How to Split your Dataset to Train, Test and Validation sets? [Python]

 

Splitting data into train, test, and validation sets is a repetitive task. You will need to perform the split every time you run your machine learning models. In this article, I will provide you quick code snippet on how to do the splitting and give you insight into why we split data into train, test, and validation sets.

 

How to split a dataset to train, test, and validation sets with SK Learn?

The first method is the most common one. It makes use of the train_test_split function from the SK Learn package.

 

Import the libraries

For this split, we will be using pandas and sklearn

import pandas as pd
from sklearn.datasets import load_iris
from sklearn.model_selection import train_test_split

 

Load a sample data set

We will be using the Iris Dataset.

# load the iris dataset and get X and Y data
iris = load_iris()
train = pd.DataFrame(iris.data)
test = pd.DataFrame(iris.target)

 

Split the dataset

We can use the train_test_split to first make the split on the original dataset. Then, to get the validation set, we can apply the same function to the train set to get the validation set.

 

In the function below, the test set size is the ratio of the original data we want to use as the test set. The shuffle function randomly changes the order of the various rows. Finally, the random_state initializes the seed for the random function used to split the dataset. Setting the random state allows the experiment to be easily reproduced and ensures results within the same parameters.

# set aside 20% of train and test data for evaluation
X_train, X_test, y_train, y_test = train_test_split(train, test,
    test_size=0.2, shuffle = True, random_state = 8)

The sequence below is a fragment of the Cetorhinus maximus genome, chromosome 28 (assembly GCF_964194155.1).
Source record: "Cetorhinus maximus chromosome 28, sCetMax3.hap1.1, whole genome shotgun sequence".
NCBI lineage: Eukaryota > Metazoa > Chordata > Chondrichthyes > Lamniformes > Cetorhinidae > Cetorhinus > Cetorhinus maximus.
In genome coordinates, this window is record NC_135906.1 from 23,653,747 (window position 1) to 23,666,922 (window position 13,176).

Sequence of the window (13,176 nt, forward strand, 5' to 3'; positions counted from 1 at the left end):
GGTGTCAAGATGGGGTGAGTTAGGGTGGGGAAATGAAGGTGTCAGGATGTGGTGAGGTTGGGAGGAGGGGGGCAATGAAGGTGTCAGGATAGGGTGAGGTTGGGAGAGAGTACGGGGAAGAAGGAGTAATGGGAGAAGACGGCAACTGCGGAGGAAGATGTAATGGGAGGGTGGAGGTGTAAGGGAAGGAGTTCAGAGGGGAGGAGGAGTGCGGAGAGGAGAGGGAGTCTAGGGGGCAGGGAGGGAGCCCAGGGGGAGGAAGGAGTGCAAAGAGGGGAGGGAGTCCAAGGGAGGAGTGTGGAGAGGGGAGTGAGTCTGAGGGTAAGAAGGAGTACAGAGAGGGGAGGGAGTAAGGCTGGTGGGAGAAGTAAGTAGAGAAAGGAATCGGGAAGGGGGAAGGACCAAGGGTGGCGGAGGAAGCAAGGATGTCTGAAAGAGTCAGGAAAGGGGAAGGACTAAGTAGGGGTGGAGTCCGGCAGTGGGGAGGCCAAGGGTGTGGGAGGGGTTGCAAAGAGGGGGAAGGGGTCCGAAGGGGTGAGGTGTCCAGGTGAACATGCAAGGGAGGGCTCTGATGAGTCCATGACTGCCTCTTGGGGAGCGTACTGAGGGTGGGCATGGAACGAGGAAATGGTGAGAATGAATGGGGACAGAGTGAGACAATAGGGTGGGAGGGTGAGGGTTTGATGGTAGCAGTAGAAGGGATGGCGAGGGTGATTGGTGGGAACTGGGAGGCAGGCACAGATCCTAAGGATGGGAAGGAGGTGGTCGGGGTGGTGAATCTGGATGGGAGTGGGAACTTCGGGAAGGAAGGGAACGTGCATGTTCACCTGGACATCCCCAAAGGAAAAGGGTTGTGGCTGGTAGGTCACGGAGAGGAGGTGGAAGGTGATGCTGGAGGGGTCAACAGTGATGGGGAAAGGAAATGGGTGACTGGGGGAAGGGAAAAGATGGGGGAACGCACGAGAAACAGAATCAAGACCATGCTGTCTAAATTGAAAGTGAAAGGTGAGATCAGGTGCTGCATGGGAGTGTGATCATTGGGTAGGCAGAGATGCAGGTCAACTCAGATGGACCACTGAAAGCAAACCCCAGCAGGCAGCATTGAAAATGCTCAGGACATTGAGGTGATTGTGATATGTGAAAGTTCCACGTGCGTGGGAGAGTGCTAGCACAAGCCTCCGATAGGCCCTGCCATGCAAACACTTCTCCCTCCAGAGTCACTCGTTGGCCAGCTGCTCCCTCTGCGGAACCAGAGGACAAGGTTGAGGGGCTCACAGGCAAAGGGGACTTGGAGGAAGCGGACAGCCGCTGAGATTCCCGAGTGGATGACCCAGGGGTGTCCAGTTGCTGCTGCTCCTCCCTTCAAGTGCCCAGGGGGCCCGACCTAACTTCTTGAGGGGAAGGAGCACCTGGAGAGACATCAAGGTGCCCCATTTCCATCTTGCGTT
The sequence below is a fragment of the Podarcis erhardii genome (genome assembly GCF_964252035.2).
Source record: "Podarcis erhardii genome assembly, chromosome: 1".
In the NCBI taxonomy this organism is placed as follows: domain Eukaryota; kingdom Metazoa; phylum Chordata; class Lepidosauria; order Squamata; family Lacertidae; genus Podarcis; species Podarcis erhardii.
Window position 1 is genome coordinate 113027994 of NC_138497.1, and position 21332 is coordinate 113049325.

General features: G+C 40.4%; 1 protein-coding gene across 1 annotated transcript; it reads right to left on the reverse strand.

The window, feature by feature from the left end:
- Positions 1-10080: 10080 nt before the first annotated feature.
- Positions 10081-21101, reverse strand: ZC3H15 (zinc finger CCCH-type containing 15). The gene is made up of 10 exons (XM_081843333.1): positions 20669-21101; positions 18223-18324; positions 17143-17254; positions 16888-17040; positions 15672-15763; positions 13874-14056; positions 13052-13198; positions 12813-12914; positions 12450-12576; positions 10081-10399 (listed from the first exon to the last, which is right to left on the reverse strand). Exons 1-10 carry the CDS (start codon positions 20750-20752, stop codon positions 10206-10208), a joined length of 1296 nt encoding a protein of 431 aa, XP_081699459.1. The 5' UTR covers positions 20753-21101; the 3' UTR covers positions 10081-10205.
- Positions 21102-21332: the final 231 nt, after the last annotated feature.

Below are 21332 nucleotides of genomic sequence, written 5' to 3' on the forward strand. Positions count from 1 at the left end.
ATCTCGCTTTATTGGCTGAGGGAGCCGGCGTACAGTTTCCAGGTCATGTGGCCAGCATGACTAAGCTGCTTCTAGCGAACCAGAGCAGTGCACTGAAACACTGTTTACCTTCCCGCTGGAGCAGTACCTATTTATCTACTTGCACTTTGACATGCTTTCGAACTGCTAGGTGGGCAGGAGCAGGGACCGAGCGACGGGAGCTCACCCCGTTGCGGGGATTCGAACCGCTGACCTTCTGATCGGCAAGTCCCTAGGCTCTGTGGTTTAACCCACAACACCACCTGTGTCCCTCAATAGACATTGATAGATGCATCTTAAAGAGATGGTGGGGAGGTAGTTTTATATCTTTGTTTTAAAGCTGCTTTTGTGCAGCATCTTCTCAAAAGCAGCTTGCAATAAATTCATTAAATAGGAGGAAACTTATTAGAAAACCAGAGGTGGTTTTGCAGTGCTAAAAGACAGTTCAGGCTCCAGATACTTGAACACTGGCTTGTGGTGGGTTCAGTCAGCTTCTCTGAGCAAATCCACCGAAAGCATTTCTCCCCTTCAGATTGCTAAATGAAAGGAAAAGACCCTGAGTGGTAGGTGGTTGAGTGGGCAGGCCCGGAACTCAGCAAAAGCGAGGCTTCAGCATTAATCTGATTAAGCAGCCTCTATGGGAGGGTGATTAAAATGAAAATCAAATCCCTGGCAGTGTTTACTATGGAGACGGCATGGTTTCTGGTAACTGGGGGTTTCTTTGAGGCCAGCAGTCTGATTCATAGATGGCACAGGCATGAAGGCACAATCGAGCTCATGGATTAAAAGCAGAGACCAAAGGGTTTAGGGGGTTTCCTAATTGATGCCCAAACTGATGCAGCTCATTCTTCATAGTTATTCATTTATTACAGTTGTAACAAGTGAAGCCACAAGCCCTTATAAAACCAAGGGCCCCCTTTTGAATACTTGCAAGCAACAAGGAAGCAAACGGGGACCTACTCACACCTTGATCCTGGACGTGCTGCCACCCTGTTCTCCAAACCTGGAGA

# Use the same function above for the validation set
X_train, X_val, y_train, y_val = train_test_split(X_train, y_train, 
    test_size=0.25, random_state= 8) # 0.25 x 0.8 = 0.2


print("X_train shape: {}".format(X_train.shape))
print("X_test shape: {}".format(X_test.shape))
print("y_train shape: {}".format(y_train.shape))
print("y_test shape: {}".format(y_test.shape))
print("X_val shape: {}".format(y_train.shape))
print("y val shape: {}".format(y_test.shape))
X_train shape: (90, 4)
X_test shape: (30, 4)
X_val shape: (30, 4)
y_train shape: (90, 1)
y_test shape: (30, 1)
y val shape: (30, 1)

 

How to split a dataset to train, test, and validation sets with Numpy?

You do not always need to use sklearn to split your dataset. You can use NumPy as well. Here is how it works. Let us import the NumPy library and use the np split function to create the split.

 

Data import & split

Similarly, here’s another way to import the data set. 

iris = pd.read_csv('https://raw.githubusercontent.com/mwaskom/seaborn-data/'
'master/iris.csv') 

# one line split 
train, validation, test = np.split(iris.sample(frac=1), [int(.6*len(iris)),
int(.8*len(iris))])

 

Data separation to X_train, y_train, X_test, y_test and X_val, y_val

The previous import had already the train and test separated. In this one, however, we will do the data separation ourselves. All you have to do next is to separate your X_train, y_train etc. For this dataset, the target variable is the last column, and the features are the first 4. Remember to use the code snippet below only if your dataset has the same configuration. Else, you will have to name the target feature for your y_{} and drop the target feature from your x.

# Assign the train split
X_train = train[[train.columns[i] for i in range(train.shape[1]-1) ]]
y_train = train[train.columns[-1]]
# Assign the test split
X_test = test[[test.columns[i] for i in range(train.shape[1]-1) ]]
y_test = test[test.columns[-1]]
# Assign the validation split
X_val = validation[[validation.columns[i] for i in 
                    range(validation.shape[1]-1) ]]
y_val = validation[validation.columns[-1]]

# Print the sets data shapes
print("X_train shape: {}".format(X_train.shape))
print("X_test shape: {}".format(X_test.shape))
print("y_train shape: {}".format(y_train.shape))
print("y_test shape: {}".format(y_test.shape))
print("X_val shape: {}".format(X_val.shape))
print("y_val shape: {}".format(y_val.shape))
X_train shape: (90, 4)
X_test shape: (30, 4)
X_val shape: (30, 4)
y_train shape: (90, 1)
y_test shape: (30, 1)
y val shape: (30, 1)

 

If you made this far in the article, thank you very much.

 

I hope this information was of use to you. 

 

Feel free to use any information from this page. I’d appreciate it if you can simply link to this article as the source. If you have any additional questions, you can reach out to malick@malicksarr.com  or message me on Twitter. If you want more content like this, join my email list to receive the latest articles. I promise I do not spam. 

 

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